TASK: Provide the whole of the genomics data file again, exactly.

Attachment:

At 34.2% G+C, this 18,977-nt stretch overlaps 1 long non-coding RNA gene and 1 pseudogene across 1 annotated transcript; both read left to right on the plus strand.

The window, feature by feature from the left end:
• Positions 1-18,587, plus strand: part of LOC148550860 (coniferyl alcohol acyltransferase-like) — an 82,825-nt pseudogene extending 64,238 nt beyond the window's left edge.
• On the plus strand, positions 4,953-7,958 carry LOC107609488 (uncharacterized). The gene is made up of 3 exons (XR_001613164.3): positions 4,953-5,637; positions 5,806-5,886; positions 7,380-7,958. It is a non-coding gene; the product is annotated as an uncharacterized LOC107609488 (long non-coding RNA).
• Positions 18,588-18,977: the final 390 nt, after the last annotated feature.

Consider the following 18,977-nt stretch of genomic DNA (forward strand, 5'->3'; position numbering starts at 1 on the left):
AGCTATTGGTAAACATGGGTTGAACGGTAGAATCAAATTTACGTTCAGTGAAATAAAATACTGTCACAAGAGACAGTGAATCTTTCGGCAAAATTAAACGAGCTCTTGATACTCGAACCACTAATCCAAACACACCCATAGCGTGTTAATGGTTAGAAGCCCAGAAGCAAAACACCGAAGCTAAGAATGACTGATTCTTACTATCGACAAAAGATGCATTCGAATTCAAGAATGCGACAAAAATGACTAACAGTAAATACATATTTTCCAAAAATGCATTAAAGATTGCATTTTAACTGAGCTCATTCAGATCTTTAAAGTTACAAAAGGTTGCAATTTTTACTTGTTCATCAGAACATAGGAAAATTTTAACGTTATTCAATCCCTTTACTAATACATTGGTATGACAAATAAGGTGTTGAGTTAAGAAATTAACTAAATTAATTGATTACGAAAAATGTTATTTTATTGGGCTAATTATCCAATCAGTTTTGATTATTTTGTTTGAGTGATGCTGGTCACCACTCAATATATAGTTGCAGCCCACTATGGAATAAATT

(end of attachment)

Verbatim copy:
At 34.2% G+C, this 18,977-nt stretch overlaps 1 long non-coding RNA gene and 1 pseudogene across 1 annotated transcript; both read left to right on the plus strand.

The window, feature by feature from the left end:
• Positions 1-18,587, plus strand: part of LOC148550860 (coniferyl alcohol acyltransferase-like) — an 82,825-nt pseudogene extending 64,238 nt beyond the window's left edge.
• On the plus strand, positions 4,953-7,958 carry LOC107609488 (uncharacterized). The gene is made up of 3 exons (XR_001613164.3): positions 4,953-5,637; positions 5,806-5,886; positions 7,380-7,958. It is a non-coding gene; the product is annotated as an uncharacterized LOC107609488 (long non-coding RNA).
• Positions 18,588-18,977: the final 390 nt, after the last annotated feature.

Consider the following 18,977-nt stretch of genomic DNA (forward strand, 5'->3'; position numbering starts at 1 on the left):
AGCTATTGGTAAACATGGGTTGAACGGTAGAATCAAATTTACGTTCAGTGAAATAAAATACTGTCACAAGAGACAGTGAATCTTTCGGCAAAATTAAACGAGCTCTTGATACTCGAACCACTAATCCAAACACACCCATAGCGTGTTAATGGTTAGAAGCCCAGAAGCAAAACACCGAAGCTAAGAATGACTGATTCTTACTATCGACAAAAGATGCATTCGAATTCAAGAATGCGACAAAAATGACTAACAGTAAATACATATTTTCCAAAAATGCATTAAAGATTGCATTTTAACTGAGCTCATTCAGATCTTTAAAGTTACAAAAGGTTGCAATTTTTACTTGTTCATCAGAACATAGGAAAATTTTAACGTTATTCAATCCCTTTACTAATACATTGGTATGACAAATAAGGTGTTGAGTTAAGAAATTAACTAAATTAATTGATTACGAAAAATGTTATTTTATTGGGCTAATTATCCAATCAGTTTTGATTATTTTGTTTGAGTGATGCTGGTCACCACTCAATATATAGTTGCAGCCCACTATGGAATAAATT